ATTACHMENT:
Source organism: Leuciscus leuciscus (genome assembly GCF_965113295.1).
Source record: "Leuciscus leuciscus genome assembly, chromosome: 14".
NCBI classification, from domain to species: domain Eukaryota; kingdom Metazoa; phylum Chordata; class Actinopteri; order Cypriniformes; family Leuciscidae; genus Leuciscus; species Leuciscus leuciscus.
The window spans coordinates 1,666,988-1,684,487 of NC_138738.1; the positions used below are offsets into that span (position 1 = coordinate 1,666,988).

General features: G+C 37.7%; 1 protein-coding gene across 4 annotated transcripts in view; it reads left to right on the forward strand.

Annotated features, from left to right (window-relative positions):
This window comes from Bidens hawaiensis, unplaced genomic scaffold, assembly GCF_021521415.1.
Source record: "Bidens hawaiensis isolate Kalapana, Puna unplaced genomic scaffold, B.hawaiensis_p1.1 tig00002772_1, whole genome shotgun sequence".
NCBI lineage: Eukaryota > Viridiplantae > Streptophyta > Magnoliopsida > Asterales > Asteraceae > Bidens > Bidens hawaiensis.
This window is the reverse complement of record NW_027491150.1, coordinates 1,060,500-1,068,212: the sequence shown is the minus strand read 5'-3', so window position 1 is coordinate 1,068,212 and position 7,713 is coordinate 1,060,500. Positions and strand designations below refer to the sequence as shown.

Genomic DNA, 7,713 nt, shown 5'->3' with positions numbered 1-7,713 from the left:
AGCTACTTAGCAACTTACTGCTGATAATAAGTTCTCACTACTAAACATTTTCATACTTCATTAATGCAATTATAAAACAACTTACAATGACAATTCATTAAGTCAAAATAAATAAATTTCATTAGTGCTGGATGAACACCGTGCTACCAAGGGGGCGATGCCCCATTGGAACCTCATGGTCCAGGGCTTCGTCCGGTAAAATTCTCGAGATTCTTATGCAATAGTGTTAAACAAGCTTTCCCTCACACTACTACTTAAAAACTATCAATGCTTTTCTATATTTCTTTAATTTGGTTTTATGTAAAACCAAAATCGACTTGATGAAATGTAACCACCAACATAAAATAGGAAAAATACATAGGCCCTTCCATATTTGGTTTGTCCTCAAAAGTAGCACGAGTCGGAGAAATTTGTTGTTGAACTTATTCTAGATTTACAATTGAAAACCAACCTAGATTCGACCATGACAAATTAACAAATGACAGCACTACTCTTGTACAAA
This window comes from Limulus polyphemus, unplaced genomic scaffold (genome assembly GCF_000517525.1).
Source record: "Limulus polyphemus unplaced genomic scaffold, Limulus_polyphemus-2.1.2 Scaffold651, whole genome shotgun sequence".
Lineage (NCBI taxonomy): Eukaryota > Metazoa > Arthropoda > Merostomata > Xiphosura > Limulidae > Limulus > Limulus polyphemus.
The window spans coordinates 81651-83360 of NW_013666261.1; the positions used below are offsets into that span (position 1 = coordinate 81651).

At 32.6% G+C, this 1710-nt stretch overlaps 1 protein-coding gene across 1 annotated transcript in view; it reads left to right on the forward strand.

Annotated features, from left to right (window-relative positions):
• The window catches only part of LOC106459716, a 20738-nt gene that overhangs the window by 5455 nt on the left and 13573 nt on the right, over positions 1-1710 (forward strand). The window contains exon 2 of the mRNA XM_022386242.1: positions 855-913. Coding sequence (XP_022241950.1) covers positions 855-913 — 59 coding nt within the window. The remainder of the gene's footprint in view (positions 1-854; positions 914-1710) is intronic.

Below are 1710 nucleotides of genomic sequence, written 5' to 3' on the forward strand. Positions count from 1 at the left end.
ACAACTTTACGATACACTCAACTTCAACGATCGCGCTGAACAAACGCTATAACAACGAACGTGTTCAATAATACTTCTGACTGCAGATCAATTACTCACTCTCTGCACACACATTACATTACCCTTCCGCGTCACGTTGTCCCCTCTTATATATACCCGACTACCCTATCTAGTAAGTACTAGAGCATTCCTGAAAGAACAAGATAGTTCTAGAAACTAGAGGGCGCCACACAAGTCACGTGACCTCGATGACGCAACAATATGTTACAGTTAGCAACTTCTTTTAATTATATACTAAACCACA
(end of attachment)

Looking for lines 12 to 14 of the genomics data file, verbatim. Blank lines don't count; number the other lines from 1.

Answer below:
AGCTACTTAGCAACTTACTGCTGATAATAAGTTCTCACTACTAAACATTTTCATACTTCATTAATGCAATTATAAAACAACTTACAATGACAATTCATTAAGTCAAAATAAATAAATTTCATTAGTGCTGGATGAACACCGTGCTACCAAGGGGGCGATGCCCCATTGGAACCTCATGGTCCAGGGCTTCGTCCGGTAAAATTCTCGAGATTCTTATGCAATAGTGTTAAACAAGCTTTCCCTCACACTACTACTTAAAAACTATCAATGCTTTTCTATATTTCTTTAATTTGGTTTTATGTAAAACCAAAATCGACTTGATGAAATGTAACCACCAACATAAAATAGGAAAAATACATAGGCCCTTCCATATTTGGTTTGTCCTCAAAAGTAGCACGAGTCGGAGAAATTTGTTGTTGAACTTATTCTAGATTTACAATTGAAAACCAACCTAGATTCGACCATGACAAATTAACAAATGACAGCACTACTCTTGTACAAA
This window comes from Limulus polyphemus, unplaced genomic scaffold (genome assembly GCF_000517525.1).
Source record: "Limulus polyphemus unplaced genomic scaffold, Limulus_polyphemus-2.1.2 Scaffold651, whole genome shotgun sequence".